|Birth Day:||November 30, 1904|
|Death Date:||Jun 23, 1980 (age 75)|
|Height:||in centimeters - N/A|
|Weight:||in kg - N/A|
As per our current Database, Clyfford Still died on Jun 23, 1980 (age 75).
He was educated primarily on the West Coast, which was unusual for Abstract Expressionists, many of whom hailed from New York.
Still was born in 1904 in Grandin, North Dakota and spent his childhood in Spokane, Washington and Bow Island in southern Alberta, Canada. In 1925 he visited New York, briefly studying at the Art Students League. He attended Spokane University from 1926 to 1927 and returned in 1931 with a fellowship, graduating in 1933. That fall, he became a teaching fellow, then faculty member at Washington State College (now Washington State University), where he obtained his Master of Fine Arts degree in 1935 and taught until 1941. He spent the summers of 1934 and 1935 at the Trask Foundation (now Yaddo) in Saratoga Springs, New York.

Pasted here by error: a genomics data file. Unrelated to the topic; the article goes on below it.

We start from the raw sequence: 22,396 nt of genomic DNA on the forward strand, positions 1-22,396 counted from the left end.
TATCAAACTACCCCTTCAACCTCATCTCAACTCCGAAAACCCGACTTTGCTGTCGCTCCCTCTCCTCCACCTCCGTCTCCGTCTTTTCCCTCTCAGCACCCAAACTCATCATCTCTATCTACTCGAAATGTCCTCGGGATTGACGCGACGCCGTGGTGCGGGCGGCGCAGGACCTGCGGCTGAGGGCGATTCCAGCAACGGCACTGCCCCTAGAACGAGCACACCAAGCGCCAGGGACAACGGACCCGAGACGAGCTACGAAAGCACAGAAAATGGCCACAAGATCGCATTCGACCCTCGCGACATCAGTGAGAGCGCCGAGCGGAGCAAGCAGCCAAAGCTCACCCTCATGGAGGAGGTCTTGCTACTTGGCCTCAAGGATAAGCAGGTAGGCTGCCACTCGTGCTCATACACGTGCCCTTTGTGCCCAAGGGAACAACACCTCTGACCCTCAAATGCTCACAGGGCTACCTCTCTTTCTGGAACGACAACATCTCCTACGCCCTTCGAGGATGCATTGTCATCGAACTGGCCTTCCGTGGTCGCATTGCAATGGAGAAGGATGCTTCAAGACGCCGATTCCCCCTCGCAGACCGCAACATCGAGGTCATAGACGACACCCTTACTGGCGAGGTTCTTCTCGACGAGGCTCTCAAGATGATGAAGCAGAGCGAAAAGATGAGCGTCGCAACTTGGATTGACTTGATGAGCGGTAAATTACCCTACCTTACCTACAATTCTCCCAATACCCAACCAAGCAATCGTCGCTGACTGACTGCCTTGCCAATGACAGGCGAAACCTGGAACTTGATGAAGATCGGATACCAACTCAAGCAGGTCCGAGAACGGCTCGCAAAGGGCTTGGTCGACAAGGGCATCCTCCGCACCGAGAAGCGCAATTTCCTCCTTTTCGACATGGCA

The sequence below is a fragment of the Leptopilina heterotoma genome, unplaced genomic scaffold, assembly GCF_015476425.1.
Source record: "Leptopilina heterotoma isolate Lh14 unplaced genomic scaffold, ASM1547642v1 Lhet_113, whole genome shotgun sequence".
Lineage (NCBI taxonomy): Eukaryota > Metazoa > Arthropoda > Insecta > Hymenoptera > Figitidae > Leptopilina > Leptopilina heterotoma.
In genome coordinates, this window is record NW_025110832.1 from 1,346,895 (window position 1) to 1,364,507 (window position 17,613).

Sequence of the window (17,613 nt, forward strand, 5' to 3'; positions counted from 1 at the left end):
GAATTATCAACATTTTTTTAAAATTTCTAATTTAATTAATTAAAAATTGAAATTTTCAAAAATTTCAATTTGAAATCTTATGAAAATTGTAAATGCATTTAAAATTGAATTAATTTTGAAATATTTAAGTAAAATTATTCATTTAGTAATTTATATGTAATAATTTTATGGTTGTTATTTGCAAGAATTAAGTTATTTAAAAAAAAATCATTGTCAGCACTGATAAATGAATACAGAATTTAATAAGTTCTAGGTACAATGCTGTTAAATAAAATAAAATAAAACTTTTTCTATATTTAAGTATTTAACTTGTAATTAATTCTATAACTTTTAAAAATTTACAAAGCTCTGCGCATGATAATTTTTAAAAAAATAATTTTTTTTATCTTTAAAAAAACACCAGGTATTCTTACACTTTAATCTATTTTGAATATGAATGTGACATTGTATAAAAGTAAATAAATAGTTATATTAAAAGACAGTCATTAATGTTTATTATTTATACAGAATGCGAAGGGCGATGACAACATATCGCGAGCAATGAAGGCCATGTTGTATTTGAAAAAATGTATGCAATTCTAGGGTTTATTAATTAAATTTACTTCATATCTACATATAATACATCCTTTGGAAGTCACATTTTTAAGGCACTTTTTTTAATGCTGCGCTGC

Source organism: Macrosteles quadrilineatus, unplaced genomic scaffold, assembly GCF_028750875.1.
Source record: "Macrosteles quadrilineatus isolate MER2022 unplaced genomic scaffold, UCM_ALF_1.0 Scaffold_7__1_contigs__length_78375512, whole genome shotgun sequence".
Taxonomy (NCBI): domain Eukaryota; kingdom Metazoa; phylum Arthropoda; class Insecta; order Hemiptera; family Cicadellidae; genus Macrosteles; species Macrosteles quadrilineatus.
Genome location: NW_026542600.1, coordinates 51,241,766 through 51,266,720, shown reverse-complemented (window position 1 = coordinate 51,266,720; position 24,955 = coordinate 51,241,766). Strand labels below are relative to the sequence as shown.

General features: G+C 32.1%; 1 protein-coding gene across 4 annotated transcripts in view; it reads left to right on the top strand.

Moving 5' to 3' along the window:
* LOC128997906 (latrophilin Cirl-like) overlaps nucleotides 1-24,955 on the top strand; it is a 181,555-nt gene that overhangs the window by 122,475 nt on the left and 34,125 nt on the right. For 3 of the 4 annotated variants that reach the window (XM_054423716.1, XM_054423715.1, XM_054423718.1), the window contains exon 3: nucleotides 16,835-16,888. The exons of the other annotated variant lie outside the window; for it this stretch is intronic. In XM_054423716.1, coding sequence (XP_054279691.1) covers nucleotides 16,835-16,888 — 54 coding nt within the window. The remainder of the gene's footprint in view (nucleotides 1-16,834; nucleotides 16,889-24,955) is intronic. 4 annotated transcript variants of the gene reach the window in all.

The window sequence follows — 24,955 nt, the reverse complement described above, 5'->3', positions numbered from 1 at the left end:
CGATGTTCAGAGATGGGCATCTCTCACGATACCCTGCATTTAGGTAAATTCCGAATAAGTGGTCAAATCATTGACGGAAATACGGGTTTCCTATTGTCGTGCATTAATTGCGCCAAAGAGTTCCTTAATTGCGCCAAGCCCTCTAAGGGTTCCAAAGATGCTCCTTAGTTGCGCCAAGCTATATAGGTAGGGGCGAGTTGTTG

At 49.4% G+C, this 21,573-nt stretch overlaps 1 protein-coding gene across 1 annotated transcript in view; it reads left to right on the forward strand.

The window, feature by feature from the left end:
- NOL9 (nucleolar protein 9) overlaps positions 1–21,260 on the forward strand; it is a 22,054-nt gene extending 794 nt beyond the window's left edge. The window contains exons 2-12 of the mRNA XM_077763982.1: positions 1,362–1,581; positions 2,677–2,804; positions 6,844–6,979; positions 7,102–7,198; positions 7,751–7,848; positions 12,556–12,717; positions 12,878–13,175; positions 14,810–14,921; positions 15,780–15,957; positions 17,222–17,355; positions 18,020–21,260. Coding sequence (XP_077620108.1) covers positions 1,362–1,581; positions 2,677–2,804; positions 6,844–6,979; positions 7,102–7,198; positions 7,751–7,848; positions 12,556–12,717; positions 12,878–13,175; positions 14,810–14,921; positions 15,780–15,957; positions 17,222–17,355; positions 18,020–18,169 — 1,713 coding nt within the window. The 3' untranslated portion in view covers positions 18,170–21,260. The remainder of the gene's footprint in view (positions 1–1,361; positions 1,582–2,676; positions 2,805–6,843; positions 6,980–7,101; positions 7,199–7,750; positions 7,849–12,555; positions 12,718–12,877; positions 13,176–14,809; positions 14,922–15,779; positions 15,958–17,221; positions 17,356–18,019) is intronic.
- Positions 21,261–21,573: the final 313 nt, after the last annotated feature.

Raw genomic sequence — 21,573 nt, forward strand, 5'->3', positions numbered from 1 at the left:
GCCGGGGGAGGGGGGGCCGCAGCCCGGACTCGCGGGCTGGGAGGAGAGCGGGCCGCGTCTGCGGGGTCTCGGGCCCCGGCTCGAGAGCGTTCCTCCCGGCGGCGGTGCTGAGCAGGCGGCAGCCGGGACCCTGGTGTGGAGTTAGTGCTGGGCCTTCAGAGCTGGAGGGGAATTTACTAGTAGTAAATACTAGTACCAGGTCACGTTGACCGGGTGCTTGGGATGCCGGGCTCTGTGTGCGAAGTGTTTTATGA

In 1937, along with Washington State colleague Worth Griffin, Still co-founded the Nespelem Art Colony that produced hundreds of portraits and landscapes depicting Colville Indian Reservation Native American life over the course of four summers.
Still married Lillian August Battan circa 1930. They had two daughters, born in 1939 and 1942. The couple separated in the late 1940s and divorced in 1954. In 1957, Still married Patricia Alice Garske, who had been one of his students at Washington State and was sixteen years his junior.
In 1941 Still relocated to the San Francisco Bay area where he worked in various war industries while pursuing painting. He had his first solo exhibition at the San Francisco Museum of Art (now San Francisco Museum of Modern Art) in 1943. He taught at the Richmond Professional Institute (RPI), now Virginia Commonwealth University, from 1943 to 1945, then went to New York City.